The objective of this study is to elucidate the intracellular interactions of the HIV regulatory protein Nef with host cell activities. Early in the HIV-1 infection of CD4 T cells this retrovirus expresses regulatory proteins, with the Nef transcript representing nearly 80% of total viral mRNA. In vivo infectivity by SIV and HIV is achieved in the absence of Nef expression, but there is an absolute requirement for Nef in the production of high viral titers. In the absence of Nef, there is loss of development of the immunological and neurological dysfunctions characteristic of AIDS. The essential activity of the Nef protein in the development of AIDS has not been defined. We have discovered that expression of Nef in human CD4 T cells results in a lowering of the activation threshold. Since activation is essential for viral synthesis, Nef thus has a direct role in increasing viral production. Evidence suggests that the biochemical site affected by Nef is early in the T cell receptor pathway with down-stream enhancement of the Erk cascade. We had previously established that the Nef protein associates with a member of the p21-activated kinase (PAK) family, which is known to initiate activation pathways as well as alter cytoskeletal structures. Our exploration of early infection of HIV in quiescent CD4 T cells has lead to the discovery that prior to integration, reverse-transcribed HIV DNA generates multiply spliced transcripts that encode the HIV regulatory proteins. These expressed proteins prime quiescent cells for activation and enhanced viral production. ? ? NeuroAIDS is characterized by neuronal death, although HIV does not infect neurons. Infection is largely restricted to the peripheral monocyte-derived brain macrophages and microglia. These cells are responsible for antigen presentation and immunological functions in the brain. There is limited knowledge of the role of Nef in macrophage and microglia, although there is evidence that Nef contributes to proinflammatory processes. It is presently believed that this inflammation, along with other secreted HIV gene products, contributes to neuron death. Infection of macaques by Nef-negative SIV results in no pathology--including no brain disease. We are presently examining biochemical pathways in macrophage and microglial cells that are parallel to those affected by Nef expression in T cells. These pathways in macrophages and microglia are responsible for secretion of inflammatory cytokines and chemokines. An understanding of the biochemical activity of this virulence factor could lead to new options for treating HIV-infected individuals.? ? The recruitment of inflammatory cells in the brain following HIV infection is preceded by chemokine induction. This is mediated by the infection process of the resident macrophage/microglia cells, and appears to be a required event for AIDS-related brain pathologies. We are presently identifying the earliest events that trigger a specific chemokine release. Reverse transcription of the HIV RNA, but not viral replication, in the macrophage/microglia cells appears to be required. Given the contributions of these chemokines to the eventual brain disease, and given that existing HIV treatments affect only viral replication, understanding these mechanisms is critical.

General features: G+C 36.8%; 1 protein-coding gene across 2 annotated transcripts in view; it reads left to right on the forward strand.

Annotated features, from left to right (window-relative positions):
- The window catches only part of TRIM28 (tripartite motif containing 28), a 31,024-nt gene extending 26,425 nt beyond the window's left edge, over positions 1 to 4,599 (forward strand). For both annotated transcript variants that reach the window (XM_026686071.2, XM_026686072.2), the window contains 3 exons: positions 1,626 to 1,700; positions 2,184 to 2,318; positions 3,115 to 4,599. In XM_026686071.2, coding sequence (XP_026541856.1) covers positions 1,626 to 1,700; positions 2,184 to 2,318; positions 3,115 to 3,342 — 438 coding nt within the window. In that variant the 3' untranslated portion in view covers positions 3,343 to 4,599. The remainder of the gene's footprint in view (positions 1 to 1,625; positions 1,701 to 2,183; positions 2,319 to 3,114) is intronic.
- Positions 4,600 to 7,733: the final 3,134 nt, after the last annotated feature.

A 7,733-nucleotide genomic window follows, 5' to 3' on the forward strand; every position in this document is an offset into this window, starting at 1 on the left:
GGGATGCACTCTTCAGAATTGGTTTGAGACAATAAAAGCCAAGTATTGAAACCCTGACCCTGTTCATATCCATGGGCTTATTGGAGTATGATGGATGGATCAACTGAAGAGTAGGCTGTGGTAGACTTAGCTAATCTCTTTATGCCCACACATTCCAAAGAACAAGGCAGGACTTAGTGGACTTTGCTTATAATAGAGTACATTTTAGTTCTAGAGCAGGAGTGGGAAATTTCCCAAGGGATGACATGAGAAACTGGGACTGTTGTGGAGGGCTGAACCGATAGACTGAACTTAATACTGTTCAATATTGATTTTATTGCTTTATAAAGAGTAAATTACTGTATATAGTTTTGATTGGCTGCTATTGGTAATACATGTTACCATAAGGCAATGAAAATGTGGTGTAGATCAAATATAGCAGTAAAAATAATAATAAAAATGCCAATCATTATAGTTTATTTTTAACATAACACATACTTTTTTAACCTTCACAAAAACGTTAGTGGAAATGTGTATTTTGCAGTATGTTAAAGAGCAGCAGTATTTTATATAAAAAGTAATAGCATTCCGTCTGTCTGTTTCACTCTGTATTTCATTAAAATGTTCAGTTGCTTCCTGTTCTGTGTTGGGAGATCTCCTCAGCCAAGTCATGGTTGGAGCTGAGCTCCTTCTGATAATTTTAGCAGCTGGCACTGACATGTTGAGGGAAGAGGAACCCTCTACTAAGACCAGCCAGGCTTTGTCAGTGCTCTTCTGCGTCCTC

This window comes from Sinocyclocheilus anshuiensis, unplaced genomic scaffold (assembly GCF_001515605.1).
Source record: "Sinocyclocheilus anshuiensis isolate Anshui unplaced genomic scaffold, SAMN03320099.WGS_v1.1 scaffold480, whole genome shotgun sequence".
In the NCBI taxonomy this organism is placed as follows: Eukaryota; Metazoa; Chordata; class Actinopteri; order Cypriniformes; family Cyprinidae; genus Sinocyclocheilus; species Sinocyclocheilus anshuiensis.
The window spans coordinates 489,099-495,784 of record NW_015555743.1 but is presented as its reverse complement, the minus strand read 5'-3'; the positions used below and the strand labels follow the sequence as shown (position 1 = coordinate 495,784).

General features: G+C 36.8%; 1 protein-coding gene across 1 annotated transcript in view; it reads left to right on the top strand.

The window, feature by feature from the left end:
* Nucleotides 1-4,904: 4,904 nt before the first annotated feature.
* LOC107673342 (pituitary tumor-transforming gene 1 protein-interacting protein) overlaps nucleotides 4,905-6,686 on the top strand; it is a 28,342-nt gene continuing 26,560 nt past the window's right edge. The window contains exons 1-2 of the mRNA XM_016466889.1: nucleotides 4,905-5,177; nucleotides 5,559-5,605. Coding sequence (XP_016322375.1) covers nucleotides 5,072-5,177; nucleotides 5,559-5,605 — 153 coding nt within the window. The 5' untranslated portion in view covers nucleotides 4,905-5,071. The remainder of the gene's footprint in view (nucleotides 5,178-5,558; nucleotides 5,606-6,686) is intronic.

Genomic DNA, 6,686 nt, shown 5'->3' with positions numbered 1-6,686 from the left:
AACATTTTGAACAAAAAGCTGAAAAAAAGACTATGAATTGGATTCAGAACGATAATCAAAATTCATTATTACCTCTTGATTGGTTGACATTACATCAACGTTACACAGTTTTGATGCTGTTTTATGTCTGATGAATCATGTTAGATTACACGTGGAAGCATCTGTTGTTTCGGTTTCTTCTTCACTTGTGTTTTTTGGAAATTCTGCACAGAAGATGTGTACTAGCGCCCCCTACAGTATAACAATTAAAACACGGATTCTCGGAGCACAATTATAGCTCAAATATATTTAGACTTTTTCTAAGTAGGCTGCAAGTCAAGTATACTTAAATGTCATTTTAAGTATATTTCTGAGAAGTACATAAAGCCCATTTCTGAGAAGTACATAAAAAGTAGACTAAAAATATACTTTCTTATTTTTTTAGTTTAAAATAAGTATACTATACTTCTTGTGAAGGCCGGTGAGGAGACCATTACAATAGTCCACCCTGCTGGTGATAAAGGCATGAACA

National Institute of Health (NIH)
National Institute of Mental Health (NIMH)
Intramural Research (Z01)
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U.S. National Institute of Mental Health
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